The actress opened the exhibition which is described as "an innovative exploration of textiles and paintings that celebrates Western Australian wildflowers", to a crowd of 500 people at the Courthouse Gallery in Port Hedland two weeks ago.
Helen’s vibrant decorative paintings have an unmistakable sense of composition and colour, with meticulous brushwork and a celebratory spirit which enlivens the canvas.
Helen’s choice of subject matter is an expression of the memories she has of living close to the land.
Helen has a deep sense of connection with the West Australian landscape and refers to the area where she lives outside of Geraldton as her backyard.
Whilst she has an affinity with the Midwest, Helen has also travelled extensively throughout the state which is the inspiration for her paintings and textiles, illustrating her interest in the broader Western Australian environment, particularly its fauna and flora.
"I’ve always had a close affinity with the outback - the desert," Helen said.
"When I find myself surrounded by red dust and miles of flat horizon I feel a sense of home.
Wildflowers are one of the hidden treasures found there; they transform the landscape into fields of colour beyond where most people can see them, beyond the fence line."
Helen’s interest in wildflowers has been catalysed by the time she spent as a child on her father’s station collecting native seeds and her experiences growing up in Ululla, a remote Aboriginal community outside of Wiluna.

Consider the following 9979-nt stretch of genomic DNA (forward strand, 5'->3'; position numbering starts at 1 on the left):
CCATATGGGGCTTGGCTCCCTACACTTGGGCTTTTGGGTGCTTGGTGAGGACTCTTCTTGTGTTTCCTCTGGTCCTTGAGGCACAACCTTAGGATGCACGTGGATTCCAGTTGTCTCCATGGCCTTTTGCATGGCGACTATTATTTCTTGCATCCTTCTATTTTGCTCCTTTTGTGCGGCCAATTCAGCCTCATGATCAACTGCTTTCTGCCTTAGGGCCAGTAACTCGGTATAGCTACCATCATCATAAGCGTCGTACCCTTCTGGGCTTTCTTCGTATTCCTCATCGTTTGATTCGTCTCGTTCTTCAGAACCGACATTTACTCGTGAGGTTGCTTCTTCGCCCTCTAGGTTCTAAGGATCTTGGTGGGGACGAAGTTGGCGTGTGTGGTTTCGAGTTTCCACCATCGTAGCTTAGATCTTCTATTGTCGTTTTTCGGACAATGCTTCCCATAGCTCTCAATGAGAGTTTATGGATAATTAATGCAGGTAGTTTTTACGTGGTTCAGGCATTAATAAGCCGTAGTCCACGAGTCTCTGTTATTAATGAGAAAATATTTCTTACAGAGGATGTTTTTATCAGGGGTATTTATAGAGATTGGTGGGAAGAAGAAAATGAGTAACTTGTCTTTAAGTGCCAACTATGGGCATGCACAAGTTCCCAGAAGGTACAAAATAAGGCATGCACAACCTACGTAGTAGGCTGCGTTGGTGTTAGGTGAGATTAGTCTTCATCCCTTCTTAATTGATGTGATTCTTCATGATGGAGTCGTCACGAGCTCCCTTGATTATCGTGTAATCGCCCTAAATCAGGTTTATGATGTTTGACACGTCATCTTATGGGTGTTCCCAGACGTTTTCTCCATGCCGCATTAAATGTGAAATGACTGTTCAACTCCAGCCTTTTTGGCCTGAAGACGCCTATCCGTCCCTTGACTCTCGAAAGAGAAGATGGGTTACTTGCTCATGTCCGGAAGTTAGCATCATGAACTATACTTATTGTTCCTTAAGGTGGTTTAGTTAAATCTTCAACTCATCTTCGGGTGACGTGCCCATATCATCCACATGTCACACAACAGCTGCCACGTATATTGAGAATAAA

In Ululla her life was entwined with a group of Martu Aboriginal women artists whose art work became a major influence, as did the extraordinary forms of the indigenous flora. Helen has worked across WA as an art teacher, most enduringly with Aboriginal artists in Port Hedland, Wiluna and Greenough Regional Prison.
Two years ago, Helen and fellow Geraldton artist, Peta Riley, started a company called Mulla Mulla Designs. The partnership emerged from the natural translation of Helen’s work into patterns for textiles and other products.
Launching a series of works inspired by this collaboration the exhibition shows the enormous potential of Helen and Peta’s creative partnership.
As well as featuring Mulla Mulla custom designed furniture and fabrics alongside Ansell’s exhibition, a range of exciting new products were also available for sale at the West End Markets to a crowd of around 5,000 people, including cushion covers, silk scarves, prints and tea-towels.
“We couldn’t have hoped for a better launch of our new West Australian designed products – seeing Claudia Karvan wear one of our scarves on the opening night of the exhibition was certainly a big endorsement! We are looking forward to launching our our brand in our hometown of Geraldton and having our products for sale there very soon.”